I can watch the TV I want instead of the droning of Formula 1 every second weekend. Or not watch it at all and read for hours before bedtime without someone sulking that I am not paying them enough attention. I can write a book review, or blog post, or scribble a poem or goof about on Twitter without constant questioning. Above all, I no longer get frustrated that my partner is not pulling their weight, because I know exactly how much I can do and when, rather than having any false expectations or relying on somebody else. I can get up and make a tea for myself without glowering that no one is offering to make me one. I can drill holes in the wall and hang pictures without a running commentary about how badly I do all those things. I can decide not to cook when I am tired and ask the children to either have toast with peanut butter or prepare their own pasta. I can make mistakes, be untidy, burst into giggles or be ignorant without a patronising sneer or far too earnest attempt to ‘teach me’.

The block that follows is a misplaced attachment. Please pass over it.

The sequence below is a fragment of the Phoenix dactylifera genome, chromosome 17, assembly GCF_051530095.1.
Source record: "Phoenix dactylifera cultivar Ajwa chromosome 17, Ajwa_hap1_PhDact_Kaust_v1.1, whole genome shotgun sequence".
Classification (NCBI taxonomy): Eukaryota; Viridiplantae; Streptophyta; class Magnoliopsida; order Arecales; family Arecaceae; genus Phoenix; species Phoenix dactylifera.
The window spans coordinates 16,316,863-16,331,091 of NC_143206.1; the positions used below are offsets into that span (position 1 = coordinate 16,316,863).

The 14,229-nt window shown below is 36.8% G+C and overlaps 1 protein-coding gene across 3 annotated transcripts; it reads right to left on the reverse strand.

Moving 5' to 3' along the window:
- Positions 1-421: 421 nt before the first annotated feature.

As for loneliness, what loneliness? I’ve been going out much more frequently than at any point over the past 15 years (helped, of course, by the fact that the boys are older now and learning to fend for themselves). I keep in touch much more regularly with friends, whom I tended to avoid during the dying years of marriage because I didn’t want to deal with their uncomfortable questions or even sympathy.

Once a year, about this time of year, I do miss the masculine touch: I struggle to ‘bleed’ the radiators before switching them back on for the winter. But that’s an infinitesimal reason for marrying – I’m sure a handyman is less expensive in the long run and better for your health.

Poetry Link-Up: Content Inside

She’s forgotten the hot shiver
of a new hand
stroking her hair

Her skin stretched and soft
like blotting paper
no longer absorbs
the ink bruise of lovebites.

Crooning a broken record of a lovesong
she tangles her hair
for the few seconds
her body convulses

And feels the power she once had given
to the nook of broad shoulders on men.

Image courtesy of
Image courtesy of

I’ve been submitting quite a few poems to literary magazines lately, so I’ve been using this blog only to post very rough first drafts or discarded poems or poems which require substantial reworking. Apologies for that! I’m still cheekily linking this up to dVerse Poets Open Link Night, which starts later on today, because I always enjoy going there for a visit. Join me if you can!